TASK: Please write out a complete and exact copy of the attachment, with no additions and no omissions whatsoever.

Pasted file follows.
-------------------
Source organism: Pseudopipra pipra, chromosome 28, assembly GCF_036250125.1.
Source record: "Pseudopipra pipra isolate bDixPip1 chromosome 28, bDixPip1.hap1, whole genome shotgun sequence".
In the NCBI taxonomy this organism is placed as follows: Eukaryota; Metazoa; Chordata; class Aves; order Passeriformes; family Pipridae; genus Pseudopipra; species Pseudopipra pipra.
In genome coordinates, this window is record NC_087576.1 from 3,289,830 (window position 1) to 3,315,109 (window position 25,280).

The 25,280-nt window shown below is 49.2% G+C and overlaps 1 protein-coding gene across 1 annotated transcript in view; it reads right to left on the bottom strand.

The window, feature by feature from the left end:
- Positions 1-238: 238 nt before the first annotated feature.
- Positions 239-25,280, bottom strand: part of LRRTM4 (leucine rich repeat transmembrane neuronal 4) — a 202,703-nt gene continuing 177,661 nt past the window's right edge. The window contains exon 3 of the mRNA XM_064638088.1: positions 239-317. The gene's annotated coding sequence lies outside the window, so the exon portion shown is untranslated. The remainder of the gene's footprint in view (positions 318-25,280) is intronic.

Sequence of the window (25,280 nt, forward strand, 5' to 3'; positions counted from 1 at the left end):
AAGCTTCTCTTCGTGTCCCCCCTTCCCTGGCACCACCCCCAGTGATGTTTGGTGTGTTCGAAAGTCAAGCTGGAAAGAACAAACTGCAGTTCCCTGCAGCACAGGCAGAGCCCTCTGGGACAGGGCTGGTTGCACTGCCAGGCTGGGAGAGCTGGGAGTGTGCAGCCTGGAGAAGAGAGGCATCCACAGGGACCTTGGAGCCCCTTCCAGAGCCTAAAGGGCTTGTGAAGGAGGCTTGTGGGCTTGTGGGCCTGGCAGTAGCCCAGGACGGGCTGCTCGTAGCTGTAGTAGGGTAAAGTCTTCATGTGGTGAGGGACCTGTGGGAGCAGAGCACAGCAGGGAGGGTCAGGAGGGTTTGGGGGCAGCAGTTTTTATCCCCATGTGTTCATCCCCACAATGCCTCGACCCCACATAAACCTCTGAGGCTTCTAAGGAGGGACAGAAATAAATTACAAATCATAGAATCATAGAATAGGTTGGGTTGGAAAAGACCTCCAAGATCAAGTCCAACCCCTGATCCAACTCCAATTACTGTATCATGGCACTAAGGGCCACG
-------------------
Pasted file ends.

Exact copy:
Source organism: Pseudopipra pipra, chromosome 28, assembly GCF_036250125.1.
Source record: "Pseudopipra pipra isolate bDixPip1 chromosome 28, bDixPip1.hap1, whole genome shotgun sequence".
In the NCBI taxonomy this organism is placed as follows: Eukaryota; Metazoa; Chordata; class Aves; order Passeriformes; family Pipridae; genus Pseudopipra; species Pseudopipra pipra.
In genome coordinates, this window is record NC_087576.1 from 3,289,830 (window position 1) to 3,315,109 (window position 25,280).

The 25,280-nt window shown below is 49.2% G+C and overlaps 1 protein-coding gene across 1 annotated transcript in view; it reads right to left on the bottom strand.

The window, feature by feature from the left end:
- Positions 1-238: 238 nt before the first annotated feature.
- Positions 239-25,280, bottom strand: part of LRRTM4 (leucine rich repeat transmembrane neuronal 4) — a 202,703-nt gene continuing 177,661 nt past the window's right edge. The window contains exon 3 of the mRNA XM_064638088.1: positions 239-317. The gene's annotated coding sequence lies outside the window, so the exon portion shown is untranslated. The remainder of the gene's footprint in view (positions 318-25,280) is intronic.

Sequence of the window (25,280 nt, forward strand, 5' to 3'; positions counted from 1 at the left end):
AAGCTTCTCTTCGTGTCCCCCCTTCCCTGGCACCACCCCCAGTGATGTTTGGTGTGTTCGAAAGTCAAGCTGGAAAGAACAAACTGCAGTTCCCTGCAGCACAGGCAGAGCCCTCTGGGACAGGGCTGGTTGCACTGCCAGGCTGGGAGAGCTGGGAGTGTGCAGCCTGGAGAAGAGAGGCATCCACAGGGACCTTGGAGCCCCTTCCAGAGCCTAAAGGGCTTGTGAAGGAGGCTTGTGGGCTTGTGGGCCTGGCAGTAGCCCAGGACGGGCTGCTCGTAGCTGTAGTAGGGTAAAGTCTTCATGTGGTGAGGGACCTGTGGGAGCAGAGCACAGCAGGGAGGGTCAGGAGGGTTTGGGGGCAGCAGTTTTTATCCCCATGTGTTCATCCCCACAATGCCTCGACCCCACATAAACCTCTGAGGCTTCTAAGGAGGGACAGAAATAAATTACAAATCATAGAATCATAGAATAGGTTGGGTTGGAAAAGACCTCCAAGATCAAGTCCAACCCCTGATCCAACTCCAATTACTGTATCATGGCACTAAGGGCCACG